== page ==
The one-point lead was still in place with 7 minutes to go when Nevada's Audrey Roden hit a trey and was fouled on the play. She made the charity shot, and when EWU missed a three, Roden came right back and hit a jumper. Another couple of misses by the Eagles were followed by Nevada's Da'Ja Hamilton sinking a two-pointer and the Wolf Pack lead was suddenly 7. Two minutes later, it was a 13-point bulge as EWU could not hit and Nevada could not miss. With time running out, it was obvious that the game was decided, but then something odd happened. In the final minute, three timeouts were called. Yes three! With 44 seconds left and down 10, EWU called time. Then with 15 ticks to go and up by 9, Nevada called time! Why? To make matters worse, coming out of the time out, EWU immediately fouled. Again, why? But wait, after Hamilton made the two free throws, the Eagles again signaled for a time out. Yes, down 11 with 13 seconds to go, the coach felt that something just had to be said. Is there an 11-point line I don't know about? Basketball is already overcoached, and women's hoops is mostly unwatchable (today's combined shooting stats: 40-115 (35%) and 11/42 (26%) from long range), so why make it even more so?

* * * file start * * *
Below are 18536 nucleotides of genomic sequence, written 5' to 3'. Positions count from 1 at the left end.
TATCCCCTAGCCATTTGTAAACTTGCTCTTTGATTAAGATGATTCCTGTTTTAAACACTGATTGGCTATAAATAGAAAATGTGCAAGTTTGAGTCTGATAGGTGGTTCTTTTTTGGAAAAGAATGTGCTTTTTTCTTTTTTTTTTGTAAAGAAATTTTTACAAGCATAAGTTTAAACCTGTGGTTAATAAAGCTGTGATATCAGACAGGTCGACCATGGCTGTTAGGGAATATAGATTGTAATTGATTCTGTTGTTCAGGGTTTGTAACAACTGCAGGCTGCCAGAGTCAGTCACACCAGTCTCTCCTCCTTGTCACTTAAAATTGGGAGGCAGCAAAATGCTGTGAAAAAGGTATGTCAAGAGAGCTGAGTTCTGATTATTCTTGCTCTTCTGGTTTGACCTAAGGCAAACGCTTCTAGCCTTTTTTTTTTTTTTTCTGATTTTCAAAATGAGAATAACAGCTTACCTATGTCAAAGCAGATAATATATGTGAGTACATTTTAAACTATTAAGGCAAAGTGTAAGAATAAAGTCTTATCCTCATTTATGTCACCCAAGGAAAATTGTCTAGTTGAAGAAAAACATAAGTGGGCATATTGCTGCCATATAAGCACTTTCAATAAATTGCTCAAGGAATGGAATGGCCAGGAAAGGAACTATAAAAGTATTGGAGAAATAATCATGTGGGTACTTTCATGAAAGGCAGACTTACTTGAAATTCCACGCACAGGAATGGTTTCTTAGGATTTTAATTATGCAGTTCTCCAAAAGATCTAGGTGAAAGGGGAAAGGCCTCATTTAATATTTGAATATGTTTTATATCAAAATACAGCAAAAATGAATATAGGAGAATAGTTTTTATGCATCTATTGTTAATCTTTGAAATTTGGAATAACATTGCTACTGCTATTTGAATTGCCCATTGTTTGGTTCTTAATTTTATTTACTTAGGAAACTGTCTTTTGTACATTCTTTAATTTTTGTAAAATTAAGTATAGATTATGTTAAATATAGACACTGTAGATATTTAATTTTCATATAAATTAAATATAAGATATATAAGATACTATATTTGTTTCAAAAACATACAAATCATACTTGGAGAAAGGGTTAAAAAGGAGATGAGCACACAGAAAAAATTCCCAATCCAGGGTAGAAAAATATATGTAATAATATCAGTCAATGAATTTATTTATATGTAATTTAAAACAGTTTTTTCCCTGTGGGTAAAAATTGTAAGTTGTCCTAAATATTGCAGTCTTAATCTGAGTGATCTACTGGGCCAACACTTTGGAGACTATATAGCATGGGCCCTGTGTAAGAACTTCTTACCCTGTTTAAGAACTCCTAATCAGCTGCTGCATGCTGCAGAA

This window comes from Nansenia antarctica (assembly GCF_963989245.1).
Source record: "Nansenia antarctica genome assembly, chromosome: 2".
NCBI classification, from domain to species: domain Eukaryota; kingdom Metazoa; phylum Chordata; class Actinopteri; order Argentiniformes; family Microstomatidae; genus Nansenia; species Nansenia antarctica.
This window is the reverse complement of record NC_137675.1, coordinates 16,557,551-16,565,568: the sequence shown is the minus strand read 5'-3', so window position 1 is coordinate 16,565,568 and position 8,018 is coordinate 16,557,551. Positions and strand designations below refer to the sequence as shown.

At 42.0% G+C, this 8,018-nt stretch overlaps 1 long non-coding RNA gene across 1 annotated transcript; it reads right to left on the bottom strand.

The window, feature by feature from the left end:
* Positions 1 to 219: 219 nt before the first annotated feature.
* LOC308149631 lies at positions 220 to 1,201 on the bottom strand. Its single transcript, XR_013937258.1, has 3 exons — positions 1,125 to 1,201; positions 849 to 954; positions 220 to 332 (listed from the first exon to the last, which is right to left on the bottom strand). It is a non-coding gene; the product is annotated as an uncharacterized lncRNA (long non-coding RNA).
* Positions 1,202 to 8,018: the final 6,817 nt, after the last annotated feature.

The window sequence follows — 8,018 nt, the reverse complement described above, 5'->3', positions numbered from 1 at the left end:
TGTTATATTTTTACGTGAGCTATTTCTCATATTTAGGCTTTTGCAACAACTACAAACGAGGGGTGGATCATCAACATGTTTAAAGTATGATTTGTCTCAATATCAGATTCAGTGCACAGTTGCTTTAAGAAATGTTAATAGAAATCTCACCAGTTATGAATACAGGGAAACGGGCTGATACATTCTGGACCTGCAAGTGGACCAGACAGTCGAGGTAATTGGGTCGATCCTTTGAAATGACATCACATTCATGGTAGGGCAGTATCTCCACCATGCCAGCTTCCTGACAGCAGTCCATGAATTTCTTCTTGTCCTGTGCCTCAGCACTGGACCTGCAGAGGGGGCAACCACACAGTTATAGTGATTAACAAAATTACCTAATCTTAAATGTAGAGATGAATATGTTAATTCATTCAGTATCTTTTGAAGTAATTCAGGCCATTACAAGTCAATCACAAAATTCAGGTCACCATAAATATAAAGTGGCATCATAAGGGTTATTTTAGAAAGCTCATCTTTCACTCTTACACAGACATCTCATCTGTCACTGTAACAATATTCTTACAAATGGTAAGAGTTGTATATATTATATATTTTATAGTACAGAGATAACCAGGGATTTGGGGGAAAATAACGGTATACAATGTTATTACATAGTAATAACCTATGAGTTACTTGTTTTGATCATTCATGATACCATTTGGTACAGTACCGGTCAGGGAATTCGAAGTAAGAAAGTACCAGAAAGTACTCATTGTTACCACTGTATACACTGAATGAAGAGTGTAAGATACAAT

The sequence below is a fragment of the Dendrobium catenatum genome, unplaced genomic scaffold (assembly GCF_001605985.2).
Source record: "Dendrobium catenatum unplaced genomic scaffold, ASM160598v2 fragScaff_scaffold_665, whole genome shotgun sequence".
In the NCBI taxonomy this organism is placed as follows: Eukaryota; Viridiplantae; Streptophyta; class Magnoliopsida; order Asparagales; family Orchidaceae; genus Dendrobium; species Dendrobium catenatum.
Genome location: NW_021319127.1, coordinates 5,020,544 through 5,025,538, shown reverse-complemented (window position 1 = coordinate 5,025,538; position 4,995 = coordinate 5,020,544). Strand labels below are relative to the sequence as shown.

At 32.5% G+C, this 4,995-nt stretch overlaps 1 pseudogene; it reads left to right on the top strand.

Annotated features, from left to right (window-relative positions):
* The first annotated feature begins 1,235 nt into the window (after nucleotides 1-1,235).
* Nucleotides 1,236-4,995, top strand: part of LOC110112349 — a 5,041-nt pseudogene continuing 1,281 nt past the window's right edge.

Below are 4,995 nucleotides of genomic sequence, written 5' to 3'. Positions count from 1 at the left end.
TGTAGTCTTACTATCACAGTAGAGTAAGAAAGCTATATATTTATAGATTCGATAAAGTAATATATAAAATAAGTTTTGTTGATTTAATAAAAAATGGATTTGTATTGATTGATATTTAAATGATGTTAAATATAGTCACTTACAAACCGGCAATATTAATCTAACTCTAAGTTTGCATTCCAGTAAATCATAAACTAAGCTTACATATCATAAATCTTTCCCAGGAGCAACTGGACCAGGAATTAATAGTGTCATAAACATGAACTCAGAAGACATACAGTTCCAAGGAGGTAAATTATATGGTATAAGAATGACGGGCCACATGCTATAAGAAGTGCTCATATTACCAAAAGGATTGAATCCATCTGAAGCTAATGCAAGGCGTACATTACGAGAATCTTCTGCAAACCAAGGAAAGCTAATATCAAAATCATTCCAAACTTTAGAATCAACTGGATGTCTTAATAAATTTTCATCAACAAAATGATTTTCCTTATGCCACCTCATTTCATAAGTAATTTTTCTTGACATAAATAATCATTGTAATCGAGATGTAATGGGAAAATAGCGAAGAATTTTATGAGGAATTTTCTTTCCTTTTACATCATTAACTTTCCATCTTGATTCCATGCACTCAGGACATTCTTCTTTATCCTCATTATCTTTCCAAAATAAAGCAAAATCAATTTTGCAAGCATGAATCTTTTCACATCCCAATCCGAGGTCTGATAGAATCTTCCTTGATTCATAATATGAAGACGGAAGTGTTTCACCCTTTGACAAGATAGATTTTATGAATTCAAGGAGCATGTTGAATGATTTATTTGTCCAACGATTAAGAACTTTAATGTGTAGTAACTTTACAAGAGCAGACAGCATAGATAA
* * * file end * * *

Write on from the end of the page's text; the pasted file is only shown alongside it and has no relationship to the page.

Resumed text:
Anyway, Nevada prevailed 71-60 in a game that took about five minutes longer than it should have. Roden was the star with 18 points on 6-11 shooting, including 4-6 from beyond the arc and it was her four-point play that was the turning point. Her mother was sitting in front of us and rightfully proud. 


This was the first neutral-site women's basketball game I have ever seen, and very likely the last. I hope to be back to see the men play as this visit doesn't count on my list of 388 active NCAA hoops home venues.